South of Astor along the St. Johns River, the Bluffton Recreation Area in Lake George State Forest paints a picture of Florida’s prehistoric past. As botanist William Bartram canoed the St. Johns River in 1773, he noted massive mounds of snail shells piled up on its shorelines. These middens, prehistoric garbage heaps, spoke to civilizations long gone who had plied the waters of the St. Johns for sustenance and travel. The Bluffton Mound was well known as a landmark along the river, thanks to its size, but like many middens along the St. Johns was carted away for roadfill in a less enlightened time earlier this century. Today, a visit to the Bluffton Interpretive Trail leads you into the past and through habitats common to the uplands along the St. Johns River.
Length: 1.2 miles
Lat-Long: 29.125353, -81.503343
Fees / Permits: $2 per person
Difficulty: easy to moderate
Bug factor: moderate
Restroom: portable toilet at the trailhead
The entrance road may be a little tough on your vehicle but does not require four-wheel drive. This hike is part of the Florida State Forest Trailwalker program, so be sure to pick up a postcard and mail it in once you complete the hike. Covered picnic pavilions provide a place to grab a snack and watch the river roll by, and there’s a canoe launch too, so you can make a day out of a visit to the Bluffton Recreation Area.
This state forest is open to hunting, and during hunting season in the winter, access to the recreation area may be limited. If you visit during hunting season, wear a blaze orange vest.
From the junction of US 17 and SR 40 in Barberville, drive west 5.8 miles towards the town of Volusia at the Astor Bridge to the second sign for Lake George State Forest on the left. Turn south on St. Johns River Road. Drive 0.7 of a mile down this bumpy road to reach the state forest entrance. Stop at the kiosk and sign in. The road narrows sharply, although at the time I visited, it appeared they might be widening it so two cars could pass. After 2.7 miles you pass the entrance to a beautiful primitive camping area tucked in beneath ancient oaks, and after 3.4 miles the road ends at the trailhead and river access area.
Starting at the parking area, sign in at the kiosk. Walk along the shoreline for a glimpse of the St. Johns River at the canoe launch before you head south along a side channel of the river that runs along Bluffton Island, you have the opportunity to walk out on a floating wheelchair-accessible fishing pier and survey the scene. Cypresses rise tall on the far shore, where watermarks on their trunks tell the tale of just how high the St. Johns River can get at times. This is an excellent spot for birding, especially in the early morning. Gallinules drift across the shallows, and you might catch a glimpse of a limpkin picking its way beneath the Virginia willows along the shoreline. The bright yellow blooms of primrose willow shine.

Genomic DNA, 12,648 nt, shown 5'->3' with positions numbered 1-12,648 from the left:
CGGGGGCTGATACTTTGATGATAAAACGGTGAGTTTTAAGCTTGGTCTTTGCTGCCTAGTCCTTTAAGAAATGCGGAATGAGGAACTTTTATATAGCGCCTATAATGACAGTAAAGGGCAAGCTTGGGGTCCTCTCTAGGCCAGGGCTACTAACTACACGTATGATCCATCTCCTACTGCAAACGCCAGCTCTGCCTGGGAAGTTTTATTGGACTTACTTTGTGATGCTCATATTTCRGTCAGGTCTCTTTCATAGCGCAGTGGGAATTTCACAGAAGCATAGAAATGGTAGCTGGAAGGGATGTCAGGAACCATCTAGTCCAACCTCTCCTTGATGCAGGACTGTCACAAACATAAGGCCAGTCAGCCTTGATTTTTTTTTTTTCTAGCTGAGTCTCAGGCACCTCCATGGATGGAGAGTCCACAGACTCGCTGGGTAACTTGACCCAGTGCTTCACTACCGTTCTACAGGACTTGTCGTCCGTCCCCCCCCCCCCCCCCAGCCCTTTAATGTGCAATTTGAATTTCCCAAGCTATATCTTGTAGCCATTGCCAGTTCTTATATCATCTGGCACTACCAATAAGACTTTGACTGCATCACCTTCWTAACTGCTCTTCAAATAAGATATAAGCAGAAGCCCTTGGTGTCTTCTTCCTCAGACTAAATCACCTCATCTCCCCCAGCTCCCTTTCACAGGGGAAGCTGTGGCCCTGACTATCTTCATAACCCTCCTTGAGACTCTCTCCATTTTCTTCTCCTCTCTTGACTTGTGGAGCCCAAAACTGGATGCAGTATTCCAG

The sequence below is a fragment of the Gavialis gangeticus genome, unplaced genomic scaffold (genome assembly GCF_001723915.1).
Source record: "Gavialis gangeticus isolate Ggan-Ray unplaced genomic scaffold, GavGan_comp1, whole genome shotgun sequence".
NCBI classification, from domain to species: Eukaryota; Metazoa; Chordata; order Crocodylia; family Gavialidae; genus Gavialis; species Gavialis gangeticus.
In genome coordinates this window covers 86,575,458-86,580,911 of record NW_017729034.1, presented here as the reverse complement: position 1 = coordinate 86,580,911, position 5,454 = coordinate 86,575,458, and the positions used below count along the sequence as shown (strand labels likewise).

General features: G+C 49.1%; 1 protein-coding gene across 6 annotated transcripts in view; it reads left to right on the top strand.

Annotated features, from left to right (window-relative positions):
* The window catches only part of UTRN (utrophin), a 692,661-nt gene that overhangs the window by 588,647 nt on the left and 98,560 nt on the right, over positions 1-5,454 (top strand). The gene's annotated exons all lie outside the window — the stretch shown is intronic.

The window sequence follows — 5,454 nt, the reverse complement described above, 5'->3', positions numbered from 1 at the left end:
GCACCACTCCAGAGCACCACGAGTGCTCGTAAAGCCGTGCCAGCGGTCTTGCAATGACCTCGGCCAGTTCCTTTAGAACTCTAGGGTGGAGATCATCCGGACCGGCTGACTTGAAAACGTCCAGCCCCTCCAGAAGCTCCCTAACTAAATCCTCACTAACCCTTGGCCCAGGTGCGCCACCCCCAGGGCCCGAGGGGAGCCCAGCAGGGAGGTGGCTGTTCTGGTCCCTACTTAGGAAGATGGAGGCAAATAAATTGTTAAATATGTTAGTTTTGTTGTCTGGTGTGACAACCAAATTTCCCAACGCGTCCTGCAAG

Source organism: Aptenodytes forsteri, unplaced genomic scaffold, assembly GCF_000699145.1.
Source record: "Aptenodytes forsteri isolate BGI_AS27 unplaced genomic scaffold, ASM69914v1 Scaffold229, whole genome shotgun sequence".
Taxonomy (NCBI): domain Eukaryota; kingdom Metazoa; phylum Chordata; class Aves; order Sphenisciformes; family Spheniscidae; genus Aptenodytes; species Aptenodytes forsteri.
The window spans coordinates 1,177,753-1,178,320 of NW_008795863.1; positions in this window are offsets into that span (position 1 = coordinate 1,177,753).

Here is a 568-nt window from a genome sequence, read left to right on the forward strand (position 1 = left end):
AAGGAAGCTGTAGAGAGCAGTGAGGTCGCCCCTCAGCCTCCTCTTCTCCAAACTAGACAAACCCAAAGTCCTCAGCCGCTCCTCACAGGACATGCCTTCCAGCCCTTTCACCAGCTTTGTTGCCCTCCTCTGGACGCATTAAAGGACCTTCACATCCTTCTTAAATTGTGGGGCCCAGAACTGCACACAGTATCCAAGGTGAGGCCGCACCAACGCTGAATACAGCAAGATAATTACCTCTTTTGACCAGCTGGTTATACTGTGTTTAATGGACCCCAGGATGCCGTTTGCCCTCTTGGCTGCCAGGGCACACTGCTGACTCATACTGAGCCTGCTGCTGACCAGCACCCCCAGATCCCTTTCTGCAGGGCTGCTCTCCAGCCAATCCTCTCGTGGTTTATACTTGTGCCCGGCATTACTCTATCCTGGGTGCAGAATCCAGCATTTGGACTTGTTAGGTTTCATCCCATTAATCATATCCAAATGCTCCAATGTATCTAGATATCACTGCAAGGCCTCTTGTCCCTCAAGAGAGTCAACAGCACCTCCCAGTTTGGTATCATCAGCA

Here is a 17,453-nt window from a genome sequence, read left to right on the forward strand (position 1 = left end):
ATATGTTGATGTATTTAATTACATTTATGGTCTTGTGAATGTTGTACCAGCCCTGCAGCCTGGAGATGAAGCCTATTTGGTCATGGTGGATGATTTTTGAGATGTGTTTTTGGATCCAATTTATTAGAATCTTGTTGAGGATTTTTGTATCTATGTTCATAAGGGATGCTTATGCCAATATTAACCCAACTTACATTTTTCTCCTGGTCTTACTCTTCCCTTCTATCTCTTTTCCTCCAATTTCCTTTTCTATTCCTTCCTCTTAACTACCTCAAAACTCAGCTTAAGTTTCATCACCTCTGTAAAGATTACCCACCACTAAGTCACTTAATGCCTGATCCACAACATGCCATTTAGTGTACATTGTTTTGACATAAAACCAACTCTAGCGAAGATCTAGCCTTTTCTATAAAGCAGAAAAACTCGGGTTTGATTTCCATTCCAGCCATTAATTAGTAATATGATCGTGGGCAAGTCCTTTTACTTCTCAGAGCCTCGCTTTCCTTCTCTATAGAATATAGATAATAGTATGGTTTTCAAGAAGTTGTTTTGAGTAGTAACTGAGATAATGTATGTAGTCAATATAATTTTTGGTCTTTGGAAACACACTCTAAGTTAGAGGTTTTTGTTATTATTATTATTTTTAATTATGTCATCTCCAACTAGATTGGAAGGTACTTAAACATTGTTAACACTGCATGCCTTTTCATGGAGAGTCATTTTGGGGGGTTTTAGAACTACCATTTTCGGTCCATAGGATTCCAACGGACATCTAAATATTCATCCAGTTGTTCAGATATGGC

Leaving the pier, turn right and walk between the Southern red cedars to the third sign-in spot for the forest, this time for the hiking trail itself. Here, you’ll pay your entry fee. At the kiosk, pick up an interpretive guide, which has numbers corresponding to locations along the hike. An ancient village once occupied at this spot, where a midden of freshwater snail shells – like what is seen at present-day Silver Glen Springs – once rose up to twenty feet high across 35 acres of riverfront. The people who lived here enjoyed the bounty of the St. Johns River, not just in snails but fish, turtle, and manatee. Pottery and tools have been found in archeological digs at this site.
By the early 1900s, this spot was known as Orange Bluff. Atop the midden, an orange grove flourished, and surrounding truck farms in the low-lying wetlands enabled the planters to ship oranges, tomatoes, and other vegetables from the dock at Bluffton Landing. Some remains of the dock sit down along the water’s edge. The trailhead is well-marked and well-signed.
As you start down the footpath, notice the tiny snail shells underfoot everywhere. These were all a part of the midden. At Marker 5, note the orange trees that remain from the Orange Bluff days. Loblolly pines and sweetgum rise overhead. The straight-line nature of the trail feels like a tramway, which probably was used to transport crops and cypress out to the river. A floating bridge sits forlornly at the bottom of a dry basin. A swallow-tailed kite swoops overhead in a flash of white and black against the blue sky.
A wide spot in the trail seems like it might have been the location of the planter’s home, which in its day would have had a nice view of the St. Johns River. A young forest here, surrounded by older growth, belies the location. You encounter your first lime-green blaze along the trail. It’s not the optimal color for blazing, but keep yourself attuned to it at the intersections.